The ethic that has shaped my character and defined my successes is the result of the scars of my past failures and those of the people closest to me. Without my belief I would be lost, unable to conform to the standards to which I hold myself, continue in moments of hardship, or move on in the wake of agony.
At my first cello recital, the perspiration evident upon my forehead in the fluorescent lighting, as a brilliant melody escaped from my cello and fear from my rapidly beating heart, I was empowered by a firm belief in the ability to achieve what is seemingly unattainable. I have carried this into further recital halls, every one to date. It was from the rhythmic pounding of my heart, the resounding echo of my anxiety, and the memory of a past recital that had not gone well, that I recently completed the Tarantella and Vivaldi Sonatas without a cataclysmic incident in this year’s recitals. I have learned to extract from my past failure and the force of current calamities, a firm and renewed will, a driving passion, and an ambition so profound that I may scale any obstacle that I face. Under the stress of school and maintaining high grades, I rely on a will to succeed. I posses an ambition to overcome and stretch myself further than before, to learn and grow from my failures within the cream walls of the recital room or the torrent of tears culminating my parents divorce and the collapse and failure of my family unit.
I employ the memory of my parents’ divorce, one that has made painfully clear the enormity of the consequences of all failures and the immense pain of losing control of a world and family, as fuel for my achievement. I do not allow myself to fail or waiver from my course, for fear of accepting failure and the consequences of such failure, of sinking beneath a tidal wave and never resounding difficulty of regaining emerging. I recognize the profound sorrow and the one’s self after failure, from the absence of a father to the recollection of a failed cello recital, from the awkward silence that arises when I speak about the divorce to the silence on stage as the notes fly from my memory.
I apply my trust in success and firm work ethic to even the trivial things, like waking up after day-light savings time ends, the rays of the sun bleeding into my few remaining moments of sleep, or waiting to begin a test, the echoing tap of pencils and the sharp intake of breath as the class recognizes the sheer number of pages to complete. I believe that there must exist a light to match the darkness. The throbbing of my mind and the drooping of my heavy eyelids precedes a perfect grade, while a fresh spring follows a frigid winter, and a pleasant afternoon with my mother matches the emptiness, the hole where the family of childhood used to be. I have learned that if you put in the pain, make sacrifices, and blossom from mistakes, achievement is always possible. In deciding to go the extra mile on projects, wake up thirty minutes earlier to walk the dog, or electing to practice my cello rather than play video games, I employ a strength of will derived from my belief in achieving success. I reach farther than I can because I must, and believe that success is imminent, defined and procured by failures that passed before it.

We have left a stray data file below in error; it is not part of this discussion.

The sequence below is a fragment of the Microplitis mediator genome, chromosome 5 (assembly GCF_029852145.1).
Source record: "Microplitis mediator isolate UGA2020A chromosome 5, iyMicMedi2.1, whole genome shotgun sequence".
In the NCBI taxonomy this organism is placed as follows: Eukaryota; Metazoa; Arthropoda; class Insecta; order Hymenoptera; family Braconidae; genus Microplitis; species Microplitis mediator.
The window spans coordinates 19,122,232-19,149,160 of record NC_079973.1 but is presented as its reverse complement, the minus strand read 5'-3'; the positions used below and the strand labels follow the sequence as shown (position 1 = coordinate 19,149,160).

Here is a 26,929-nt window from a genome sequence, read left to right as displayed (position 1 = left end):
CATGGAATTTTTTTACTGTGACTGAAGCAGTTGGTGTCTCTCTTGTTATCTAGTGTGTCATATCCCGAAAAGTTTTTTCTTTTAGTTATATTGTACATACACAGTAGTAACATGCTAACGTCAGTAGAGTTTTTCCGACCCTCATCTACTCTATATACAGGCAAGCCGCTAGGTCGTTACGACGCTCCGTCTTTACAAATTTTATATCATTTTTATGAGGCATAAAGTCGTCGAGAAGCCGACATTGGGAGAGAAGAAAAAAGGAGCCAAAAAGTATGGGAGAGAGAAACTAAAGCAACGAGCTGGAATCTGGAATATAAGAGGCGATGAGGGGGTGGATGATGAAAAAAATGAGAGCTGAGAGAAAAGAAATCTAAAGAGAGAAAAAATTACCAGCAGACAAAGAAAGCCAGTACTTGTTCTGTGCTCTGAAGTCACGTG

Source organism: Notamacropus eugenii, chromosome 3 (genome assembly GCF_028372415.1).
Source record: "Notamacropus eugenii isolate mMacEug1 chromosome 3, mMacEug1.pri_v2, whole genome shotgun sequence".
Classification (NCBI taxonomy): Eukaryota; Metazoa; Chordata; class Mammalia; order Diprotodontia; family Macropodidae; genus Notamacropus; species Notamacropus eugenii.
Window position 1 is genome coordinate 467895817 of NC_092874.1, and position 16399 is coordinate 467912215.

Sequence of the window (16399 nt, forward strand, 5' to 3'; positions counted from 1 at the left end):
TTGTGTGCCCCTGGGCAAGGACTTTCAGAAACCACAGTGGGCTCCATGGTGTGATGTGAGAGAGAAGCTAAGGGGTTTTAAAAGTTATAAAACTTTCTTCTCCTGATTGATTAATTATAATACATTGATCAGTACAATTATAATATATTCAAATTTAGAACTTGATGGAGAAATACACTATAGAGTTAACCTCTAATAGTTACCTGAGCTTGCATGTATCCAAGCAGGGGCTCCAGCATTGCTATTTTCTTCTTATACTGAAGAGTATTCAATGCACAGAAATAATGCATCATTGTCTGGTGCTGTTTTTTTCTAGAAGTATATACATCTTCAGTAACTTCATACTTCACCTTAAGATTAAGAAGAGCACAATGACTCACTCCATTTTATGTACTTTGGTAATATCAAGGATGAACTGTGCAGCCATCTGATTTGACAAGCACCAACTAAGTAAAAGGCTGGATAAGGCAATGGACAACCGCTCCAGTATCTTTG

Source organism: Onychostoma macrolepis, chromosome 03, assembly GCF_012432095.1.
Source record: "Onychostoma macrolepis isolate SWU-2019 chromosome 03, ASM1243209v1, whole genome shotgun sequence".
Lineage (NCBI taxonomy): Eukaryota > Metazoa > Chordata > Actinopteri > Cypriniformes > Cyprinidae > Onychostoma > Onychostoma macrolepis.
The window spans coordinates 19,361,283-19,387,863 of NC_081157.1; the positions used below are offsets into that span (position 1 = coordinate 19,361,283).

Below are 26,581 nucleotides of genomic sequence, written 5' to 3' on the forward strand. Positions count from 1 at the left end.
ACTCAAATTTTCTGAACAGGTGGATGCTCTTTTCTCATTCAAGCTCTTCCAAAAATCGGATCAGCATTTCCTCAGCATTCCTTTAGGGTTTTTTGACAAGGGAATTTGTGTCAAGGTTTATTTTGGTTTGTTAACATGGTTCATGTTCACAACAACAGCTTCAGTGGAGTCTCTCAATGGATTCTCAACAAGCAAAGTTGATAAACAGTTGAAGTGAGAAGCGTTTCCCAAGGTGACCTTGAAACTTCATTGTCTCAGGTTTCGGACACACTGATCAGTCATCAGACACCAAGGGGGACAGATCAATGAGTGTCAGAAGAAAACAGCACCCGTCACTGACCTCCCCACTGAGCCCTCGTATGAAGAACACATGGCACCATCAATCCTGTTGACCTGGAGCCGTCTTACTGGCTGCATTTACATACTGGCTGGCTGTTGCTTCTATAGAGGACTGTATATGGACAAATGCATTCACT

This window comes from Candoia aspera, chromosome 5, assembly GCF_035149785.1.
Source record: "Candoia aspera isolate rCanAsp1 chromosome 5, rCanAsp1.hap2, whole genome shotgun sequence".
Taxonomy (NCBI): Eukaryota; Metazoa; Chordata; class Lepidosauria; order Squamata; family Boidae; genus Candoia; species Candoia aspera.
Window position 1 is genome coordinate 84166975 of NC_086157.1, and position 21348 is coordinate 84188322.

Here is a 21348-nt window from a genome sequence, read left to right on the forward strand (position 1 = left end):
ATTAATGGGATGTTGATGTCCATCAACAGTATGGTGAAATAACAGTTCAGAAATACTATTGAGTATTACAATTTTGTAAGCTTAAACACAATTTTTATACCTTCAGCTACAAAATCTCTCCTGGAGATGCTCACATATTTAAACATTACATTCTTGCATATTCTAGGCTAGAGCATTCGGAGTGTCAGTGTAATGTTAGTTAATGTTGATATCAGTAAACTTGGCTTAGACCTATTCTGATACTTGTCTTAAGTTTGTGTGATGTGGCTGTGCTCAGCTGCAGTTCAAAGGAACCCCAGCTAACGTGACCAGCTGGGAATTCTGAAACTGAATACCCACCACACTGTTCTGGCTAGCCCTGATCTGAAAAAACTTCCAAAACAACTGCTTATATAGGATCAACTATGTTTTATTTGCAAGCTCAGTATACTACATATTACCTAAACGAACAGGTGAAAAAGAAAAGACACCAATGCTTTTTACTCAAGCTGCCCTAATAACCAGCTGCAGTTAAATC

I discovered and renewed my belief in my ability to succeed within my mistakes on math tests, essays, and the creation of music, as well as those mistakes that I have witnessed, like the faltering of my family. When faced with such difficulty and darkness as the pressing of the empty howling of winter air, I find my belief and these difficulties to be my greatest strengths, promises of something better. Even when I find myself aching, missing a perfect family I cannot have, I am reassured by my theory, knowing that I will reach a happiness and success to mirror the pain. I have learned to channel the anxiety of performing at recitals, the heavy expectancy of delivering in school, and the pain of loosing my grip on a perfect family, into my greatest successes and plan to reach forward, ever higher and farther, all the better for any stumbles along the way.
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